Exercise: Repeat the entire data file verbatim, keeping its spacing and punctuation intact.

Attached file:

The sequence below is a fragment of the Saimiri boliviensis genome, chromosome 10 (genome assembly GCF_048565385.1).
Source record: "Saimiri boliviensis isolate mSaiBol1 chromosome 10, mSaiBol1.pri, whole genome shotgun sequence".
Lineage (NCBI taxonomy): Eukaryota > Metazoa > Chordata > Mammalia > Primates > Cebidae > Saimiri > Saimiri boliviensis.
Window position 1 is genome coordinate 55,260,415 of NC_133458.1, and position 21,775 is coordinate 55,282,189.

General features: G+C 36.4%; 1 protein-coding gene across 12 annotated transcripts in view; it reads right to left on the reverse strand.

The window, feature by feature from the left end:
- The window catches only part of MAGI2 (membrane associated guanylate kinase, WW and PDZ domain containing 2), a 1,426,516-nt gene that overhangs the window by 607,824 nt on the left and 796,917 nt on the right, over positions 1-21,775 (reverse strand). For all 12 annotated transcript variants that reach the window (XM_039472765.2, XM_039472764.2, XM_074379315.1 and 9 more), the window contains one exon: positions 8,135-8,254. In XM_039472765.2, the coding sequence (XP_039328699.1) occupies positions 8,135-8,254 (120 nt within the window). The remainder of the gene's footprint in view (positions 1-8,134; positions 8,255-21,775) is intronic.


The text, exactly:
The sequence below is a fragment of the Saimiri boliviensis genome, chromosome 10 (genome assembly GCF_048565385.1).
Source record: "Saimiri boliviensis isolate mSaiBol1 chromosome 10, mSaiBol1.pri, whole genome shotgun sequence".
Lineage (NCBI taxonomy): Eukaryota > Metazoa > Chordata > Mammalia > Primates > Cebidae > Saimiri > Saimiri boliviensis.
Window position 1 is genome coordinate 55,260,415 of NC_133458.1, and position 21,775 is coordinate 55,282,189.

General features: G+C 36.4%; 1 protein-coding gene across 12 annotated transcripts in view; it reads right to left on the reverse strand.

The window, feature by feature from the left end:
- The window catches only part of MAGI2 (membrane associated guanylate kinase, WW and PDZ domain containing 2), a 1,426,516-nt gene that overhangs the window by 607,824 nt on the left and 796,917 nt on the right, over positions 1-21,775 (reverse strand). For all 12 annotated transcript variants that reach the window (XM_039472765.2, XM_039472764.2, XM_074379315.1 and 9 more), the window contains one exon: positions 8,135-8,254. In XM_039472765.2, the coding sequence (XP_039328699.1) occupies positions 8,135-8,254 (120 nt within the window). The remainder of the gene's footprint in view (positions 1-8,134; positions 8,255-21,775) is intronic.